The Electoral Area Services Committee passed a motion to identify transformational options to improve the building permit process in the Comox Valley Regional District.
Zone A Director Daniel Arbour, noting that local governments across British Columbia are struggling with building permit backlogs, introduced the motion at the August 8 EASC meeting.
“I think that would give at least, from an informed perspective, some of the big ideas options that a board might consider at a policy level,” Arbor said.
His motion followed a presentation by contractor Shaun Cole of Dragonfly Homes, who said it takes more than four months to get a standard permit application approved.
“I don’t know why,” said Cole, who has no problem with CVRD staff. Previously, he and other contractors were guaranteed permits within two weeks.
A major concern is a sweeping building code change expected in December.
“This will be (the Stage 3 codebook change) a huge game-changer for contractors,” said Cole, who had to lay off two staff members. “I can’t believe it’s taking so long. We have three months of work that goes into a permit before applying to CVRD.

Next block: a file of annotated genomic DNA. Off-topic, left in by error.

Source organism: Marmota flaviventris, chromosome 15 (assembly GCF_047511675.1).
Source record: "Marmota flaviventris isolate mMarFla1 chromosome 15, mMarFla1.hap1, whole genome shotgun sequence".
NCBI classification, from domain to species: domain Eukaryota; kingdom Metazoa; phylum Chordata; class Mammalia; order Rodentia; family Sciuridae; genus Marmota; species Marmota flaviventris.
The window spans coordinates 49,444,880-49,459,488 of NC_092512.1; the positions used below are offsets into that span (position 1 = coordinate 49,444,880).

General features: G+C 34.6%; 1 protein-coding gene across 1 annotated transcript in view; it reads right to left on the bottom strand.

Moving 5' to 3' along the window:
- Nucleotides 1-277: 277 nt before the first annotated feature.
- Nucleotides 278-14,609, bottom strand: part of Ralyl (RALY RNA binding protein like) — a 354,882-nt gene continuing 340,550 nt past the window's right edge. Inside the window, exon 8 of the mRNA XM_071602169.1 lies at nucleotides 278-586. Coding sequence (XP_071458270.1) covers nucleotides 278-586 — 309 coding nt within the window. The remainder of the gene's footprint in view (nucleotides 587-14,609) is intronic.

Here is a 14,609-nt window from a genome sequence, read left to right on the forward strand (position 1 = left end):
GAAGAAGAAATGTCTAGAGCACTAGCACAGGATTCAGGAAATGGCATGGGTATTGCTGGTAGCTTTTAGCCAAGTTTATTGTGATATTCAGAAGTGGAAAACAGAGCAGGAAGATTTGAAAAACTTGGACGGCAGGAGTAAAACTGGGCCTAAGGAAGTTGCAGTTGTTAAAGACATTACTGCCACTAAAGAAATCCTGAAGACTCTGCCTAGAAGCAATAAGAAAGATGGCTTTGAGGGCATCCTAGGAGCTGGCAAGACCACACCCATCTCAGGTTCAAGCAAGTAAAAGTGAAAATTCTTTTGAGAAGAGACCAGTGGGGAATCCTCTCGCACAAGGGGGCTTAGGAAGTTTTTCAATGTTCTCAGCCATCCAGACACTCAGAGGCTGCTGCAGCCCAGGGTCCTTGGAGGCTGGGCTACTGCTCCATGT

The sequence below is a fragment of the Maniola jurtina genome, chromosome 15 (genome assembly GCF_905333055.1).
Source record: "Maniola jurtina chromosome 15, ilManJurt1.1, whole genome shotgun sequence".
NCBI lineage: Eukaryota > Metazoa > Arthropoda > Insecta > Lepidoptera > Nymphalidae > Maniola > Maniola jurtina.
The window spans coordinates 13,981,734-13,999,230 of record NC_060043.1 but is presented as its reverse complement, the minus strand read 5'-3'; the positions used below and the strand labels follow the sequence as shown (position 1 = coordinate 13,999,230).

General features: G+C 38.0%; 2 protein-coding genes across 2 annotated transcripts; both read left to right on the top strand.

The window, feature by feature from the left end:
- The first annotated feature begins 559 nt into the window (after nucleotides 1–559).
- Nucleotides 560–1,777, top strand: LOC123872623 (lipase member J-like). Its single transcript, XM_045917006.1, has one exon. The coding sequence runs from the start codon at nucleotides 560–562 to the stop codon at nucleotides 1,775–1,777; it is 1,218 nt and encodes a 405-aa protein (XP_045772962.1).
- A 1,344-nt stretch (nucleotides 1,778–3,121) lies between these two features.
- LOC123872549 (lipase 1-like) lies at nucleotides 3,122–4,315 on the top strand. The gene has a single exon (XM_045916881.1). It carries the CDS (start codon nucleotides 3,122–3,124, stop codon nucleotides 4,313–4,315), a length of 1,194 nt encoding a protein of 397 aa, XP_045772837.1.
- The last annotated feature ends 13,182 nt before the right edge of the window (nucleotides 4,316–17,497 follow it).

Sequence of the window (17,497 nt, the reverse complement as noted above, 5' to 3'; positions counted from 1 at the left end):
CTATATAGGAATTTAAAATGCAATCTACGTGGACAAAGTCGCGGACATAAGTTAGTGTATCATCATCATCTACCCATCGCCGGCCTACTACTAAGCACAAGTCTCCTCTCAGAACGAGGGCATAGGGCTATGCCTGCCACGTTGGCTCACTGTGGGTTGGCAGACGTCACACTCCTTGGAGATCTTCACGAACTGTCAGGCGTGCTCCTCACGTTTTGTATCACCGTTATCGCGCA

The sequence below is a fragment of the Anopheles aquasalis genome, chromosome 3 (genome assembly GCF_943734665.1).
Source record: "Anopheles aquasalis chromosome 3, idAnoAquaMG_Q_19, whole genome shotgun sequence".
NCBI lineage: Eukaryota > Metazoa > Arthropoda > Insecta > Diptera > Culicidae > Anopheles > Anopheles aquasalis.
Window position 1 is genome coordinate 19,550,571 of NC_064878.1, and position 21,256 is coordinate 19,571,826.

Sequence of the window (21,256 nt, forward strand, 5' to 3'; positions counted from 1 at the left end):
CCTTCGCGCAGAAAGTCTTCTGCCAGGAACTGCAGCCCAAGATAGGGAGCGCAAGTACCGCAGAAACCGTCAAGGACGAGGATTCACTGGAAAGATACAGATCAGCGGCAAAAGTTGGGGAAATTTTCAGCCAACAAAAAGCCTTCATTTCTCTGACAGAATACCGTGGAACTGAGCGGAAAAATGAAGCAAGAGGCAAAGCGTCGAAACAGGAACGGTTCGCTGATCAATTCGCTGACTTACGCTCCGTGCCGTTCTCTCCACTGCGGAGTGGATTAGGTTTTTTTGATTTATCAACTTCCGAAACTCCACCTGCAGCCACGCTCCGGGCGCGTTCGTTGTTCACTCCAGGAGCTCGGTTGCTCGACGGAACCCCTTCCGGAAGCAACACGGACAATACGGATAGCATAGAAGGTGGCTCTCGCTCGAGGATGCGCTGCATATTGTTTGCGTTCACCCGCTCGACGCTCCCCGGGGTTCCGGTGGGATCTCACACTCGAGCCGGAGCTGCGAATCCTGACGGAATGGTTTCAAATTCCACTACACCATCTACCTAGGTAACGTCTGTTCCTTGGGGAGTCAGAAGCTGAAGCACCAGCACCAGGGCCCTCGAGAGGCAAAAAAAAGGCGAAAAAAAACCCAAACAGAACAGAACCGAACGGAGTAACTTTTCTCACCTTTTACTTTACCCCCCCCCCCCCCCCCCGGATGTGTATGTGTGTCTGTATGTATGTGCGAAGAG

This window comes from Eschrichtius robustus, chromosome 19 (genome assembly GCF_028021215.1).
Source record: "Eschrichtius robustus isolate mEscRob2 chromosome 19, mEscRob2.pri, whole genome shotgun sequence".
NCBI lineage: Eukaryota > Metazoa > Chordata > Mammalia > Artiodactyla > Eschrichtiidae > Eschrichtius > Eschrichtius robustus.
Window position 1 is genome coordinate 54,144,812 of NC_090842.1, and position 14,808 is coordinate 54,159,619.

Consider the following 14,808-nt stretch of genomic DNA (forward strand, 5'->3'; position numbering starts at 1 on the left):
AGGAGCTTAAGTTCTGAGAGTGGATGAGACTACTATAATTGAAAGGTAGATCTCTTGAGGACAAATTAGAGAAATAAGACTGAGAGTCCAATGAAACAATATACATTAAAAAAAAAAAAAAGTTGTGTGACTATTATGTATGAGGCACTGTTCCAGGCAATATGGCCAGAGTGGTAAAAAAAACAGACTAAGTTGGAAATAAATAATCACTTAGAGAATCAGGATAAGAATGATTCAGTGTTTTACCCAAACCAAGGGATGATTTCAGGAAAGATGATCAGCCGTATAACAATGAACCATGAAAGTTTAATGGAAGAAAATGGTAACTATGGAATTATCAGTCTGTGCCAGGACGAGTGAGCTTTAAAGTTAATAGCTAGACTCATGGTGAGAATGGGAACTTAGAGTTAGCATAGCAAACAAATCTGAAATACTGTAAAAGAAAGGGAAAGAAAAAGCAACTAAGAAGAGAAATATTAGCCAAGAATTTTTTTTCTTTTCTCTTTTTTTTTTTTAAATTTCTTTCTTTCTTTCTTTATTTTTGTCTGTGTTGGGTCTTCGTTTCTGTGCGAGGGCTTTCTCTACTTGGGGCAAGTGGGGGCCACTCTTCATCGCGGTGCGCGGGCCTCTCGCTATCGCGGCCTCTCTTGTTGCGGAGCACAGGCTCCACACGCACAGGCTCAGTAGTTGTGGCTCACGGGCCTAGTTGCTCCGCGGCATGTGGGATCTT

Cole says the construction industry is at the mercy of CVRD’s inspection facilities. He estimates that 80 permits are pending approval. According to district staff, however, about 120 applications are pending.
“I think what’s lost here is the urgency of this,” Area C manager Edwin Grieve said, noting the ramifications and fallout of the issue. “We need to focus on basic municipal services, and this is one of them.
Deputy chief executive James Warren said some CVRD staff had been working overtime to resolve some of the backlog.
“Resources are being allocated to this situation to try to get us out of the backlog situation that we find ourselves in and process applications more efficiently and effectively,” Warren said.
Grieve asked if the district could consider outsourcing. Arbor suggested that triage and auditing could also be solutions.
Cole said there are extreme personnel issues in Nanaimo, where permit approvals exceed seven months. Campbell River, on the other hand, tries to solve the problem by offering a permit to sit, then having an inspector see the soles.
Comox Valley Regional District